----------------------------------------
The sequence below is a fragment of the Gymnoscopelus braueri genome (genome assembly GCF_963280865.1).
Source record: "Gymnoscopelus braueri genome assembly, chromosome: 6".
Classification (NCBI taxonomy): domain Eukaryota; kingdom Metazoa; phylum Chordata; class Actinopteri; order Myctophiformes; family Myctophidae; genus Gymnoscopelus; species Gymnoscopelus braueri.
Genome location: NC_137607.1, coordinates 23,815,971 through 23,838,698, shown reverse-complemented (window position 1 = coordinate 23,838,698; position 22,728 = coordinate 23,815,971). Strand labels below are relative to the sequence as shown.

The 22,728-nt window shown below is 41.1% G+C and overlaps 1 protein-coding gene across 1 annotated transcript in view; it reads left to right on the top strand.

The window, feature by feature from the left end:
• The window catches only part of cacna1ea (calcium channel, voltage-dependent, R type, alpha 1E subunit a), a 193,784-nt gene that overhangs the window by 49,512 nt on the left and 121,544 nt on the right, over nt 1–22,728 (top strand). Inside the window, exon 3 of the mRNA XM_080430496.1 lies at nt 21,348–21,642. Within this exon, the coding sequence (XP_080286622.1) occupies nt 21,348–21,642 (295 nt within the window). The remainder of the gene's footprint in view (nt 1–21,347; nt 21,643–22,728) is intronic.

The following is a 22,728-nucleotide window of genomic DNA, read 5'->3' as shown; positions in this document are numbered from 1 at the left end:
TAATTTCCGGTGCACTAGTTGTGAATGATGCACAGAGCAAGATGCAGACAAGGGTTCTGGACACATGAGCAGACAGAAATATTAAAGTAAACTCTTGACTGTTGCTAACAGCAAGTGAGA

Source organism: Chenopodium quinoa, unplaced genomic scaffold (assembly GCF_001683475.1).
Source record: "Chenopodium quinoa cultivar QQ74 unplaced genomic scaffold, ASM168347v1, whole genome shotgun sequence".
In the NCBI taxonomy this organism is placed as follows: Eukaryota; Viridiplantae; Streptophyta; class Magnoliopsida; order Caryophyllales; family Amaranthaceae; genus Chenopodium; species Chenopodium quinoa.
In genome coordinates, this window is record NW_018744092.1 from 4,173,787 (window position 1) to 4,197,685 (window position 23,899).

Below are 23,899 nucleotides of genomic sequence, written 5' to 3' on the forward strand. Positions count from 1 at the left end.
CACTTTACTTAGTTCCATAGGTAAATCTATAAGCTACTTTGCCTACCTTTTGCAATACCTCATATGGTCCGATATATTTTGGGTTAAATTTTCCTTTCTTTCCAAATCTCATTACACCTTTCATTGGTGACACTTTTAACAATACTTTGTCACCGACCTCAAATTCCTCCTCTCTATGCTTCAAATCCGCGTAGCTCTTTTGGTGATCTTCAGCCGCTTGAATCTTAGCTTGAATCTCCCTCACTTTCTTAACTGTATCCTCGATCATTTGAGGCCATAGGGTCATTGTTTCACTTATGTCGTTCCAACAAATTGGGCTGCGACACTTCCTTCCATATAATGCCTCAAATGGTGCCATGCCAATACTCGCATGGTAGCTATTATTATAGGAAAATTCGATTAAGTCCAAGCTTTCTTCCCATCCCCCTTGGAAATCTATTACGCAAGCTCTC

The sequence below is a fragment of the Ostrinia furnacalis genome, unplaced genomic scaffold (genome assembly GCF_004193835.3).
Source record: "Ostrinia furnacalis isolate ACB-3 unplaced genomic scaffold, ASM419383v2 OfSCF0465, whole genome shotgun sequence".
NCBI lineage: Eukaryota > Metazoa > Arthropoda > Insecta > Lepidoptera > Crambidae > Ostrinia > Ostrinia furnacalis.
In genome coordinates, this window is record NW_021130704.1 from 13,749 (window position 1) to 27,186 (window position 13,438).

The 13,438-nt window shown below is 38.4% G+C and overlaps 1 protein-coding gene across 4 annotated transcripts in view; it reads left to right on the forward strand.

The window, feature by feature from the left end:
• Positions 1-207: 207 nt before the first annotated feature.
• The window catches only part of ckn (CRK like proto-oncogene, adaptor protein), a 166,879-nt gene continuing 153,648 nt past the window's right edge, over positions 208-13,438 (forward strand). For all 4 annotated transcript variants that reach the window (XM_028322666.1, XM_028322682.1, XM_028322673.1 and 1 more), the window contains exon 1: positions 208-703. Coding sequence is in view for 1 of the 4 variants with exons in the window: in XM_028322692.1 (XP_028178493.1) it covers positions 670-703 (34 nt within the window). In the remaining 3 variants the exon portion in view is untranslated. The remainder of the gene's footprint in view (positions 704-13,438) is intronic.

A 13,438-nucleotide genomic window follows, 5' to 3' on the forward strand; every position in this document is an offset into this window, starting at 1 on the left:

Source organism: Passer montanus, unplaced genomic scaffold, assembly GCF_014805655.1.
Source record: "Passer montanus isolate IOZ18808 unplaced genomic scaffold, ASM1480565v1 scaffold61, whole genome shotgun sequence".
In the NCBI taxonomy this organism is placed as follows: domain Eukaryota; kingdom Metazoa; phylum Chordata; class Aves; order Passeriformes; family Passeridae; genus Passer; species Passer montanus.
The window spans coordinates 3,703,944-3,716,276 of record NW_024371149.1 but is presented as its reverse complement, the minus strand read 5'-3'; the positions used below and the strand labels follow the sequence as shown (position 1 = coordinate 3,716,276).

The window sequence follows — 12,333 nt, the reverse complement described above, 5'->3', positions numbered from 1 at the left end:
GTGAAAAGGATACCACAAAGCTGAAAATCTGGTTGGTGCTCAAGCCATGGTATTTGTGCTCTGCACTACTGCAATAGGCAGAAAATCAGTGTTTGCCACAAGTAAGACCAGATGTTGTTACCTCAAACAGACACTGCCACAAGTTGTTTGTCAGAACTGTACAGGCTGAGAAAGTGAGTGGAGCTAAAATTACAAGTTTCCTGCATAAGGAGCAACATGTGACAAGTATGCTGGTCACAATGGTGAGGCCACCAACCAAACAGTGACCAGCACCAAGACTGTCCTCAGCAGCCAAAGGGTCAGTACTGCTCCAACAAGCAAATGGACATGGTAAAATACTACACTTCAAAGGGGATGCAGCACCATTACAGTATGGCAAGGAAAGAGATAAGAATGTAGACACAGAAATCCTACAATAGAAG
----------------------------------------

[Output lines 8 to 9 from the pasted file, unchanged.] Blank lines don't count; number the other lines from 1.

The following is a 22,728-nucleotide window of genomic DNA, read 5'->3' as shown; positions in this document are numbered from 1 at the left end:
TAATTTCCGGTGCACTAGTTGTGAATGATGCACAGAGCAAGATGCAGACAAGGGTTCTGGACACATGAGCAGACAGAAATATTAAAGTAAACTCTTGACTGTTGCTAACAGCAAGTGAGA